Finally, if you aren’t perfect and your interviewers aren’t perfect it is possible (or likely) that one of you will make a mistake. If this happens don’t argue with your interviewer. This is a “right vs effective” moment. In this situation it is more effective to politely accept correction (or politely disagree) and move on as quickly as possible. You are there to show off your technical skills and winning attitude. A focus on being right just gets in the way.
The last tip I give folks is to not memorize tons of questions/algorithms/etc. Most companies have stopped using the old standard questions with answers that are easy to find online. Memorizing these is a waste of time. Spend the time you would have spent memorizing learning how to do big O analysis and writing code. Focus on learning your languages’ numeric, string, and collections libraries well since most interview questions will use at least one of these.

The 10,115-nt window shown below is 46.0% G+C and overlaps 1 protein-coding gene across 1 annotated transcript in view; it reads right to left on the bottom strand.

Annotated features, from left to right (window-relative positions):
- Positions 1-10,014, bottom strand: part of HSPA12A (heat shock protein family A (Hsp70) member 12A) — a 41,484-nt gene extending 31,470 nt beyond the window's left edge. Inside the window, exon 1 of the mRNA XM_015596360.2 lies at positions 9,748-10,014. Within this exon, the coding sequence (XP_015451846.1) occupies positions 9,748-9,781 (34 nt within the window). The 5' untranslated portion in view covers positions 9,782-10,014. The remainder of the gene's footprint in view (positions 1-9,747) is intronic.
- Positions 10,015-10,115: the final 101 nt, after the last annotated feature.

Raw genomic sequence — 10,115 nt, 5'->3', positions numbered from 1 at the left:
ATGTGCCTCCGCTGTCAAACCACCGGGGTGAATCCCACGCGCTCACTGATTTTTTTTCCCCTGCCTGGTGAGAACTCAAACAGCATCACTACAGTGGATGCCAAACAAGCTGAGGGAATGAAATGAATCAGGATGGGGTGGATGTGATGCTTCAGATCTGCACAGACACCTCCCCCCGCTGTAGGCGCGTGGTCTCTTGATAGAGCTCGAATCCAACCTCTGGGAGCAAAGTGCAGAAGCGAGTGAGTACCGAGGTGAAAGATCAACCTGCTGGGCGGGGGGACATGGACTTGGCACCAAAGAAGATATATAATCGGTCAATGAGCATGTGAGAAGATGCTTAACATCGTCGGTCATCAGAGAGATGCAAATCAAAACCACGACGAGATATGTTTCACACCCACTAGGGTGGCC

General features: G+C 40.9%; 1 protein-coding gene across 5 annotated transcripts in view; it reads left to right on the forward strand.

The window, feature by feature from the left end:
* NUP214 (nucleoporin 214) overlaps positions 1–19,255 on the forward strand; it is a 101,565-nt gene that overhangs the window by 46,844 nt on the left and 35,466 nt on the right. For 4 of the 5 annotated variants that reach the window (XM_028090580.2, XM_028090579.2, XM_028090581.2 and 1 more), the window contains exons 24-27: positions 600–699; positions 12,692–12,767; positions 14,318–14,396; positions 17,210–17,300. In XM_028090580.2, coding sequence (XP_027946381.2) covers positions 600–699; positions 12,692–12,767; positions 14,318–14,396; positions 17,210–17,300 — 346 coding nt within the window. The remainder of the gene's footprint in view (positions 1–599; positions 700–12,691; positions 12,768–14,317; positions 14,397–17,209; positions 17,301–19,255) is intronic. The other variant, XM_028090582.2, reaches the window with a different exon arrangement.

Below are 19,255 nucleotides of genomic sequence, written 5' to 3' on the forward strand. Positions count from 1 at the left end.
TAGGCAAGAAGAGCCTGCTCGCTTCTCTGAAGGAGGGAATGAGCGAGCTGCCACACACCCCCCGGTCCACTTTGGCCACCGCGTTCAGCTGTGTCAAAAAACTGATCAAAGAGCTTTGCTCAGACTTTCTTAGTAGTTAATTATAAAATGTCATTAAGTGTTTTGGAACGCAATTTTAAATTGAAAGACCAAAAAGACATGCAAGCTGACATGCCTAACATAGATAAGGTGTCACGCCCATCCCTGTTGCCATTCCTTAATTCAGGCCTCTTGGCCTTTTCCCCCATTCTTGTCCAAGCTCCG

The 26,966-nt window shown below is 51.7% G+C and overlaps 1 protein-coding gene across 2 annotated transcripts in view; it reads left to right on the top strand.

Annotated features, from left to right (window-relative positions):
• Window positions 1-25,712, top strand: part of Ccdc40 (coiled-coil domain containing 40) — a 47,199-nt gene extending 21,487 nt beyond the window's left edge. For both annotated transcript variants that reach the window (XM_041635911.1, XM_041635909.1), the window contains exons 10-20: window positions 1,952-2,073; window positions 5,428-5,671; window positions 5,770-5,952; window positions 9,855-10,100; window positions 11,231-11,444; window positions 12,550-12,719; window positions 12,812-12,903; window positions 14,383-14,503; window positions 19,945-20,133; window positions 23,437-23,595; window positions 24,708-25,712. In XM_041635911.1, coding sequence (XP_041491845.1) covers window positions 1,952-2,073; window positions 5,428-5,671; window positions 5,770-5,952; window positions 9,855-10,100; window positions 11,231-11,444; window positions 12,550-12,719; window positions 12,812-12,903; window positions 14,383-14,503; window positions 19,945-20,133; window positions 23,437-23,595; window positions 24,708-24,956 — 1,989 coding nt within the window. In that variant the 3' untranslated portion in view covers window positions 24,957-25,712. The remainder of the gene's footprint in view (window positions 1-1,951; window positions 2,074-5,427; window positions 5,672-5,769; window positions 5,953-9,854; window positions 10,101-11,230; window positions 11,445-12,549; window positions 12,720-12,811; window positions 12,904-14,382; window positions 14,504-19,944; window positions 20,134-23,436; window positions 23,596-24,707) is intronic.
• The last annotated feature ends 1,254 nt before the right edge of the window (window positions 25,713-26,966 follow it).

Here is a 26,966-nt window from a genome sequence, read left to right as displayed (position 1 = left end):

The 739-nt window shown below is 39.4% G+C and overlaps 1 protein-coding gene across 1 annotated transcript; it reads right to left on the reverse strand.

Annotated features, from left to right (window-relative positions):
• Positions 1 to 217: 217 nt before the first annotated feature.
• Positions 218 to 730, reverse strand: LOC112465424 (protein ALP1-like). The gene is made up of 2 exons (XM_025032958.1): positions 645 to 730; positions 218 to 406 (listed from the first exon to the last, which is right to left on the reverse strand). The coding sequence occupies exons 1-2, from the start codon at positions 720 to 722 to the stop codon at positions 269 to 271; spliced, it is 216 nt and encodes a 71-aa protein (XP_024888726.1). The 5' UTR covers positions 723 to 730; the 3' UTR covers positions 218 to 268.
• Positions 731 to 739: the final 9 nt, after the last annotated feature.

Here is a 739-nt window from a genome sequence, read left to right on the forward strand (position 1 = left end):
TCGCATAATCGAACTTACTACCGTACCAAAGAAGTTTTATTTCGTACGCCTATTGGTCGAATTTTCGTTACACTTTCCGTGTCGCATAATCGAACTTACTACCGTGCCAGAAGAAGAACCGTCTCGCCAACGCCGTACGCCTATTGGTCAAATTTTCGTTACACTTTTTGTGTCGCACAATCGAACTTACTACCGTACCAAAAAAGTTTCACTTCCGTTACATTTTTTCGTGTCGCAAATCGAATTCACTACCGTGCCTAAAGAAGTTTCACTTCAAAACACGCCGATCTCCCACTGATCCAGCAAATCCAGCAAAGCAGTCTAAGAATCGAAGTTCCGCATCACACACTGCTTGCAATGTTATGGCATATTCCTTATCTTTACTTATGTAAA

But what if a company does use a question from an interviewing site or book? Even then the interviewer will learn more by watching you work through the problem in real time. Listening as you discuss your solution and asking questions about design decisions helps an interviewer learn how you communicate, which is vital information. Remember, the interviewer is trying to answer two questions: “Can this person do the job?” and “Am I willing to work with this person?”. Reciting memorized answers makes it harder for the interviewer to answer those two questions well.
If you don’t remember anything else from this post remember that interviewers and companies want you to do well. Interviewing is expensive for a company. It takes time and randomizes employees. If you have an on-site interview it is safe to assume the company would like to say, “here is your offer letter”. They want you to succeed so they can stop interviewing and get back to making cool things. For me, at least, coming into an interview knowing that everyone wants me to do well is usually enough for me to actually do well. Hopefully the same is true for you.